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Monday, April 21, 2014

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The Grammar of an Upworthy Headline

Here's a great piece by Michael Reid Roberts, up at the American Reader:

Upworthy Titles Often Make a Relatively Banal Claim. Until They Change It.

The most essential grammatical tic that Upworthy employs is a bit more complex than simple word choice or sentence structure: the titles introduce a fairly typical story, idea, or theme in the first sentence, then use a much shorter sentence to complicate or undermine it. This is irritating as hell. And I think that’s the point; the second sentence piques you to resolve the irritation it causes. A quick perusal of today’s Upworthy page shows sundry examples of this construction, which range from the accusatory (There’s A World War Happening Online Right Now. And You Might Be A Mercenary In It.) to the empowering (If You Could Press A Button And Murder Every Mosquito, Would You? Because That’s Kinda Possible.).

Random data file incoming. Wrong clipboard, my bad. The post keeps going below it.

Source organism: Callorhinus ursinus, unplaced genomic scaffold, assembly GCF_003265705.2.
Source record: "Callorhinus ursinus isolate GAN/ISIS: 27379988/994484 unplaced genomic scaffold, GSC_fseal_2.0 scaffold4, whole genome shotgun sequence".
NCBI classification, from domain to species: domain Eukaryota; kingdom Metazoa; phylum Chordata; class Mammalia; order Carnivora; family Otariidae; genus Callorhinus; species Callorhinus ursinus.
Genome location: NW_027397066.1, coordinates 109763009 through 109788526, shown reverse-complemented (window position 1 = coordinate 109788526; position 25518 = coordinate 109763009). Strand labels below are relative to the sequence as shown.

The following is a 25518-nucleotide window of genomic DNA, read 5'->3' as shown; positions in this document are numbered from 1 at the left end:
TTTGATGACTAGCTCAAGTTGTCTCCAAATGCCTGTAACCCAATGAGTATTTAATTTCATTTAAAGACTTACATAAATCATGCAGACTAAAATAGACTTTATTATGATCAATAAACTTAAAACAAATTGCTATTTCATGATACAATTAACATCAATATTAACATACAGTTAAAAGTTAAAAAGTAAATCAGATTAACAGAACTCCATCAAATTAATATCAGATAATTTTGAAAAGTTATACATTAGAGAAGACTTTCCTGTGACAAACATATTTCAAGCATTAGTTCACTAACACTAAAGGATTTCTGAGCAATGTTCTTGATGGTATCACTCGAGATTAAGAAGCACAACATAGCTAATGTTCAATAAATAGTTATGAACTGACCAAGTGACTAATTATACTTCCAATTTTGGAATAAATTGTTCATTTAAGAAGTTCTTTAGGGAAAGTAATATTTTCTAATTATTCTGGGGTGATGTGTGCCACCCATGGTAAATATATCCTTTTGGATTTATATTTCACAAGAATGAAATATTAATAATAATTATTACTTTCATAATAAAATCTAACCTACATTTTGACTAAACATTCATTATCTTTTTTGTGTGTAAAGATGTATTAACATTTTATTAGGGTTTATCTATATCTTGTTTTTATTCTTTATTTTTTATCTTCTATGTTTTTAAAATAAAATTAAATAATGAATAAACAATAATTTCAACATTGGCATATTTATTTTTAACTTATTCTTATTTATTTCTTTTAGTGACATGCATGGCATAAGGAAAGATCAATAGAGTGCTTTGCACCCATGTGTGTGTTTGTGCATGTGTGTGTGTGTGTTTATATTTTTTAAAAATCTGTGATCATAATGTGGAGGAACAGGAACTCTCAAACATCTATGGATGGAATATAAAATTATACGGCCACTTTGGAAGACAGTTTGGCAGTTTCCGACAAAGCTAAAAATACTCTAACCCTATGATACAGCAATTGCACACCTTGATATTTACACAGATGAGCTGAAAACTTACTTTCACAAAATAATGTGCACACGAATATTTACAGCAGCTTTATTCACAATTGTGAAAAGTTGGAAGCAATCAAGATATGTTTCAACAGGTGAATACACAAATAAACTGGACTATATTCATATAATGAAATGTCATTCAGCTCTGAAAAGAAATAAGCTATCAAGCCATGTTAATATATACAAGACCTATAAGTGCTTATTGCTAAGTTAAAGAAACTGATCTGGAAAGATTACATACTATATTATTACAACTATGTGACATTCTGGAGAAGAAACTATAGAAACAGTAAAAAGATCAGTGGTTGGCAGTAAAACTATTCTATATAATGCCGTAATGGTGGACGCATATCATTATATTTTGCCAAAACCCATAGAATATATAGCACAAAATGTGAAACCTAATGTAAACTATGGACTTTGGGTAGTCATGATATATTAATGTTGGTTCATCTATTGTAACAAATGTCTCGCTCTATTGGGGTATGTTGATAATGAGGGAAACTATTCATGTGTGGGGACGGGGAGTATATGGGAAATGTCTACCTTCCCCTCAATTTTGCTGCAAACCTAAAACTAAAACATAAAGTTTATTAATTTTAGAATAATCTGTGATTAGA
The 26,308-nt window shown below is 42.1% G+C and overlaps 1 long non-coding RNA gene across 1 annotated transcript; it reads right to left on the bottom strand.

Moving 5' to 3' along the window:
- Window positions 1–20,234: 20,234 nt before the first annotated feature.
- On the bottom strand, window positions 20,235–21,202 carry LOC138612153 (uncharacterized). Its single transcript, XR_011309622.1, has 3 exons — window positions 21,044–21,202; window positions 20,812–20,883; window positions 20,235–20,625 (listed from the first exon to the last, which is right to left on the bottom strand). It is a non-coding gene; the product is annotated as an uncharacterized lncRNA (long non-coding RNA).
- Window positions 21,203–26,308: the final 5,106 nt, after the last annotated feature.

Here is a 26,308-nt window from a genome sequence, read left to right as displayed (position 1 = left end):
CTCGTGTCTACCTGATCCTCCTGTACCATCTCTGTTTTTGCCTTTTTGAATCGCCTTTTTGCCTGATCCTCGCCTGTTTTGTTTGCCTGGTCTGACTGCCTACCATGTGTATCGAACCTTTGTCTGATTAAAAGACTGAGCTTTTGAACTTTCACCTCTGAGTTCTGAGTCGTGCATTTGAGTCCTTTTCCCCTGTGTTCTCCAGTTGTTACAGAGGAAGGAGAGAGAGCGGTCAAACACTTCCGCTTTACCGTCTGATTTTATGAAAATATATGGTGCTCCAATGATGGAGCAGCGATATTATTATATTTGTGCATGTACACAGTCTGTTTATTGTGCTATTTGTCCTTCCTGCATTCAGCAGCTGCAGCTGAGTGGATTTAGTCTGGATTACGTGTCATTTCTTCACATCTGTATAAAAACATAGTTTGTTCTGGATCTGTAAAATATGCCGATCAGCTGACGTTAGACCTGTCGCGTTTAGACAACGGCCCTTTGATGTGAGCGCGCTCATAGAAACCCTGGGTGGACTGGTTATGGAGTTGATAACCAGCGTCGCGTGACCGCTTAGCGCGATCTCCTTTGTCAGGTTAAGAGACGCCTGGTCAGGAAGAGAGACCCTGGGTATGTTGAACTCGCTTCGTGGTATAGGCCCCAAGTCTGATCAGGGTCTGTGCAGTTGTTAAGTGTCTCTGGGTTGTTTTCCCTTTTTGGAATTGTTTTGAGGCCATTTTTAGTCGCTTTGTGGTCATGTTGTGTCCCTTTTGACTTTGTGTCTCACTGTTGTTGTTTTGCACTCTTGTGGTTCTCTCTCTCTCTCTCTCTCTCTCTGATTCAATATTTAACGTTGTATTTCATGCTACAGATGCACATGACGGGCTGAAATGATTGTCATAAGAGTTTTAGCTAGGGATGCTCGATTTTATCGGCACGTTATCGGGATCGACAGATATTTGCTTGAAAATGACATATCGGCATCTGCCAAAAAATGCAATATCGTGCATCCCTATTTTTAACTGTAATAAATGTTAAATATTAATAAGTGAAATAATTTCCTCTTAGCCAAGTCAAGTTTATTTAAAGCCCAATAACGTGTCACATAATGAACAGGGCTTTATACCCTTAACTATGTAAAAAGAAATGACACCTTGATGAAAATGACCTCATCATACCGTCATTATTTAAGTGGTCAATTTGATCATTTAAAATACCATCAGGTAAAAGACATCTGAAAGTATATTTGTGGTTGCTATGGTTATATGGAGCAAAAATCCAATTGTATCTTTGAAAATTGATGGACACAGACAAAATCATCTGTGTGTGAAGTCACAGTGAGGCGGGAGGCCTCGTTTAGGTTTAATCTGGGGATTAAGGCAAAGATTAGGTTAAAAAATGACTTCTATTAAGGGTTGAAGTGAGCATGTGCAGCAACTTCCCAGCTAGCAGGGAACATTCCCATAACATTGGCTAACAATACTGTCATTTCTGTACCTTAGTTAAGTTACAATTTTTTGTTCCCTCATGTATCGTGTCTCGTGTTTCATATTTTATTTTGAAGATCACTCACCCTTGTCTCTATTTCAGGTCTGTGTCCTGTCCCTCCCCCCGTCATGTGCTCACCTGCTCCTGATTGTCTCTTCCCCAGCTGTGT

I love the way he talks about the "You Won't Believe What Happens Next" construction:

The repetition of this clause only fills me with some vague Lovecraftian dread for the future. After all, the sentence has two elements: “you won’t believe” (disbelief, incredulity) and “what happens next” (anticipation, the future). The combination creates a tension in me that can border on the existential.

Certainly these titles ("Someone Gave Some Kids Some Scissors. Here’s What Happened Next.") inspire existential dread: expressed best, perhaps, by Sarah Miller. [The American Reader]



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